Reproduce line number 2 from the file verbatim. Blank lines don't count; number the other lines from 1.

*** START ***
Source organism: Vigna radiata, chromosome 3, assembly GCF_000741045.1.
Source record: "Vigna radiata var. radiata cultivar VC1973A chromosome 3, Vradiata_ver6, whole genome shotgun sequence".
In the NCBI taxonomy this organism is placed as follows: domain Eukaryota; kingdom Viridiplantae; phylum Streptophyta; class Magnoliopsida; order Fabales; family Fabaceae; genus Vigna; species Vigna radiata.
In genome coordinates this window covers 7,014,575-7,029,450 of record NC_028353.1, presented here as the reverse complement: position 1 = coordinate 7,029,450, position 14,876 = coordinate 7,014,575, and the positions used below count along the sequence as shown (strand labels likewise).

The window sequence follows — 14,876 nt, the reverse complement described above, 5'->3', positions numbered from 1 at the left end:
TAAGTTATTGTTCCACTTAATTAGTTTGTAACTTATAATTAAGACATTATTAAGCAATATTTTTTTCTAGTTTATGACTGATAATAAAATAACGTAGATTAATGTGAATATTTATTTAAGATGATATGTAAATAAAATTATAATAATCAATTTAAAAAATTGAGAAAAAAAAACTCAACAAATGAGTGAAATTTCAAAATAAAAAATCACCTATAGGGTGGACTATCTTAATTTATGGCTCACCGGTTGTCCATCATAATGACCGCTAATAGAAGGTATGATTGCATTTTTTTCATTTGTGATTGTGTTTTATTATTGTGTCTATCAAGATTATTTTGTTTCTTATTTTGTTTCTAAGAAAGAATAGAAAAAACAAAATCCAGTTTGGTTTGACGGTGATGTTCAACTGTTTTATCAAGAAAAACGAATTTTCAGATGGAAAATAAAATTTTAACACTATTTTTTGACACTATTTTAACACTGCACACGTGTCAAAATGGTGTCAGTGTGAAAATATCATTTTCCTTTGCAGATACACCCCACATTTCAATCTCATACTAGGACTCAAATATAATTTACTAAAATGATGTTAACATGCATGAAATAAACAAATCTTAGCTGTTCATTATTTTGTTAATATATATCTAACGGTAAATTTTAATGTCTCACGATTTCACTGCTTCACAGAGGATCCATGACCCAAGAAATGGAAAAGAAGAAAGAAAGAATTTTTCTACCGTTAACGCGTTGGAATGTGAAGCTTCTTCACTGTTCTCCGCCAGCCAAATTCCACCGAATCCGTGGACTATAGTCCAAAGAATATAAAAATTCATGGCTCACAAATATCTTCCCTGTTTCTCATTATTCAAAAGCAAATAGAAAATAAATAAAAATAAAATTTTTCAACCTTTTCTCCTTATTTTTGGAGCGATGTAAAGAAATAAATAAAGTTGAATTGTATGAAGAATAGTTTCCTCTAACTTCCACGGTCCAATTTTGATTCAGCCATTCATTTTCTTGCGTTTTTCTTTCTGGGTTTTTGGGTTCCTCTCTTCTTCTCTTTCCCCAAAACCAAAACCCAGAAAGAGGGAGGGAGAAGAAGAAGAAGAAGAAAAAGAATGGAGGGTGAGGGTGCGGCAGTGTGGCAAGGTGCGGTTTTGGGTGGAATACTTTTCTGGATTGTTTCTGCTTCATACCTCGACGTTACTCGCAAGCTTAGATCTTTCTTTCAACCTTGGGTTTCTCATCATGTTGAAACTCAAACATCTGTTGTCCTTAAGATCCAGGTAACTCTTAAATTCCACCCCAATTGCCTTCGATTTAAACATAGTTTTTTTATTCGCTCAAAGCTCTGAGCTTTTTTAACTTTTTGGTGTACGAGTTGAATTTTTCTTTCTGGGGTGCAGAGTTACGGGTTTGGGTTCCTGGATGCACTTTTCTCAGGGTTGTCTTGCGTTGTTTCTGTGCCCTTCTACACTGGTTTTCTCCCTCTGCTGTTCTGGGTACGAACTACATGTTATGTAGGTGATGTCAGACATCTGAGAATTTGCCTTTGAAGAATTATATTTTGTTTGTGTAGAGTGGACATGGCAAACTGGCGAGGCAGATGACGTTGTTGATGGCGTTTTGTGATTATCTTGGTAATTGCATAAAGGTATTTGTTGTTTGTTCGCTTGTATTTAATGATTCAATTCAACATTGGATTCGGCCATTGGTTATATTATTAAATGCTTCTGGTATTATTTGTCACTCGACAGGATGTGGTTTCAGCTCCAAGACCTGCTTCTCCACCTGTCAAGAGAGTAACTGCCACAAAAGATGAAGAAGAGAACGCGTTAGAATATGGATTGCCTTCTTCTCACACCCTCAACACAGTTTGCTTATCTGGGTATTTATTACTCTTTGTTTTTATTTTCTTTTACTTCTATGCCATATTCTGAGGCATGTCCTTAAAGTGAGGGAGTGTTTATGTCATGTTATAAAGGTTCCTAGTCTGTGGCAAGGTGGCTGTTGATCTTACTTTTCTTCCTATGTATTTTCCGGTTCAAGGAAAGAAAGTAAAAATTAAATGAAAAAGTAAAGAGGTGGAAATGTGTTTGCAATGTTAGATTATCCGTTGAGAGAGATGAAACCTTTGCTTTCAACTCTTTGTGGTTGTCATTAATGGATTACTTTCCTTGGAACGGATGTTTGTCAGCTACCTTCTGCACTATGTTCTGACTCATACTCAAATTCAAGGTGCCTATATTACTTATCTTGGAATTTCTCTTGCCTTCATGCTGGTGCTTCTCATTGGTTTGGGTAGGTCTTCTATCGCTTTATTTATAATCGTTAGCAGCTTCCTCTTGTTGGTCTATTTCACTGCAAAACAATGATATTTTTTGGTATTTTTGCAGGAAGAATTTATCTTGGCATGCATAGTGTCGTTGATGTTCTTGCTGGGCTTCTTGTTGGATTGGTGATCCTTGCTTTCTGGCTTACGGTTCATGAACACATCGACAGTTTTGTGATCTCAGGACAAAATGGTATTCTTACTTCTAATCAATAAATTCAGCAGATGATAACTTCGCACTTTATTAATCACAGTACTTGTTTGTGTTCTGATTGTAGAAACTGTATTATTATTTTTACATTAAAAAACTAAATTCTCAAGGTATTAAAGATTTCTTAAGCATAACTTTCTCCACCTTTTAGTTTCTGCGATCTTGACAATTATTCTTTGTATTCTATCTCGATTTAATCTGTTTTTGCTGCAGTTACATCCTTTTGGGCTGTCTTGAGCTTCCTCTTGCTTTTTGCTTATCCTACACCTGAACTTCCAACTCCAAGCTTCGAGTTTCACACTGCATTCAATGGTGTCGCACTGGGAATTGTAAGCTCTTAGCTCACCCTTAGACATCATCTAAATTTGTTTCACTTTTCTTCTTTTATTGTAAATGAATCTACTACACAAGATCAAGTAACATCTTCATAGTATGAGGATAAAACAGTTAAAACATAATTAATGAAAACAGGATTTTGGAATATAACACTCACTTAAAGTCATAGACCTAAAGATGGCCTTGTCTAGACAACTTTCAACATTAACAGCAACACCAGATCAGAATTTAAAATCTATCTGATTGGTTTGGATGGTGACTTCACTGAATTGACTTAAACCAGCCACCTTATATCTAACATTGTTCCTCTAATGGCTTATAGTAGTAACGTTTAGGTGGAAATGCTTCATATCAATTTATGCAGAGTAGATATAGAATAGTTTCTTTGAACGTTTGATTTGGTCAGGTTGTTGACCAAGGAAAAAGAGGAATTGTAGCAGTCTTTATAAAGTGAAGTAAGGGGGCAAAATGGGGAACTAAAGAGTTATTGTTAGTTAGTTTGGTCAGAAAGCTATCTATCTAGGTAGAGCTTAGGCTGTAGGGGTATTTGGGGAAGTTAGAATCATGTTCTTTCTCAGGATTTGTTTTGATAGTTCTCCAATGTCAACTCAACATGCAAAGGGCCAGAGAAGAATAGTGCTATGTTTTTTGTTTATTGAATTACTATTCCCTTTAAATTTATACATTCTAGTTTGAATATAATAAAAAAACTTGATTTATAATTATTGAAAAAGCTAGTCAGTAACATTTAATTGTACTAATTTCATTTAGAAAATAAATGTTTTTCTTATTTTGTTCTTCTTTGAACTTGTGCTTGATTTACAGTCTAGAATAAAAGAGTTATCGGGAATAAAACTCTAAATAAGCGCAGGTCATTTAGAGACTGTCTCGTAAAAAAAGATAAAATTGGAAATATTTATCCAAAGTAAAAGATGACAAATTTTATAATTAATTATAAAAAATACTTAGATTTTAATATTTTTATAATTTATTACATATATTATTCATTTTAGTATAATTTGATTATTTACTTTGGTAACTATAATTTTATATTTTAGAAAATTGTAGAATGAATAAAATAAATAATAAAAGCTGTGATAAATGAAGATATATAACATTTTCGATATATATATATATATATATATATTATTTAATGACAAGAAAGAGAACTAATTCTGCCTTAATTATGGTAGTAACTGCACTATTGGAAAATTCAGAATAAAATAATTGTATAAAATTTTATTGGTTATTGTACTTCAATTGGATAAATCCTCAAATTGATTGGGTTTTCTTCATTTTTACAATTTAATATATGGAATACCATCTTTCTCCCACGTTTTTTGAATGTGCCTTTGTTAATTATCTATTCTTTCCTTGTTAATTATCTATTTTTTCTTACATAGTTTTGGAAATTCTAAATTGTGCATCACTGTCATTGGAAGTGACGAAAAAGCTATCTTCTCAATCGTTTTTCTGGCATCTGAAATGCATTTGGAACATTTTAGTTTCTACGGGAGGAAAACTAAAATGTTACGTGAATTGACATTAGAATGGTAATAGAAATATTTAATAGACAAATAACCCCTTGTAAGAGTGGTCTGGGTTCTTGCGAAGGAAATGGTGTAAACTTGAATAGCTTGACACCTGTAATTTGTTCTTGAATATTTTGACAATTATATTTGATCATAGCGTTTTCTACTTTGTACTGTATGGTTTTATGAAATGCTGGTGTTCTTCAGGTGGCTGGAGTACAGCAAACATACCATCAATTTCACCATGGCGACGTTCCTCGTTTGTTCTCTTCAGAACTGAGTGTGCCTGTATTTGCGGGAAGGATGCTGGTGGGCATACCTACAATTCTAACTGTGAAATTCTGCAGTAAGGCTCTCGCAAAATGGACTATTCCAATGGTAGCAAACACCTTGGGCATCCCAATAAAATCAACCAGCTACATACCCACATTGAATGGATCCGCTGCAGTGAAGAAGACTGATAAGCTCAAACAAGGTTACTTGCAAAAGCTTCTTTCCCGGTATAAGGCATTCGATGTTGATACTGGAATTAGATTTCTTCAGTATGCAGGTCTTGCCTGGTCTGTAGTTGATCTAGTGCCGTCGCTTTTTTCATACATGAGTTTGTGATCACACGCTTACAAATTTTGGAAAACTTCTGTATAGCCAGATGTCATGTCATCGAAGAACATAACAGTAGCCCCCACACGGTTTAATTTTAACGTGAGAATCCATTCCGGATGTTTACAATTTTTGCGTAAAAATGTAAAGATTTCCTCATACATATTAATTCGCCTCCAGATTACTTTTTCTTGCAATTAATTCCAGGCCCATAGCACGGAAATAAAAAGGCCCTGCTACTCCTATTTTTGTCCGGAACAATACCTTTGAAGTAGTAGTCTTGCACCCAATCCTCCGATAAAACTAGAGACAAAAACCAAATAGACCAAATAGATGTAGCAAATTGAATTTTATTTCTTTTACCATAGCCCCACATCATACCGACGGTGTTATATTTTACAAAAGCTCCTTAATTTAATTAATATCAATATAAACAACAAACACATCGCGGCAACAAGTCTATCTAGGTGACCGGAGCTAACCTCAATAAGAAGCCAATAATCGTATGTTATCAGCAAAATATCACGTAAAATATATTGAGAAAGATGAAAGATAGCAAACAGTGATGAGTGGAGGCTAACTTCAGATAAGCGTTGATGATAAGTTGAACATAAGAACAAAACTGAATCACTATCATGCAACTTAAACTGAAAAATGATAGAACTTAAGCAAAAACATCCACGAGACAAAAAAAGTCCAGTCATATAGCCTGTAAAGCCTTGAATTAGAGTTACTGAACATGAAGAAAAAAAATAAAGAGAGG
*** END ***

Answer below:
Source record: "Vigna radiata var. radiata cultivar VC1973A chromosome 3, Vradiata_ver6, whole genome shotgun sequence".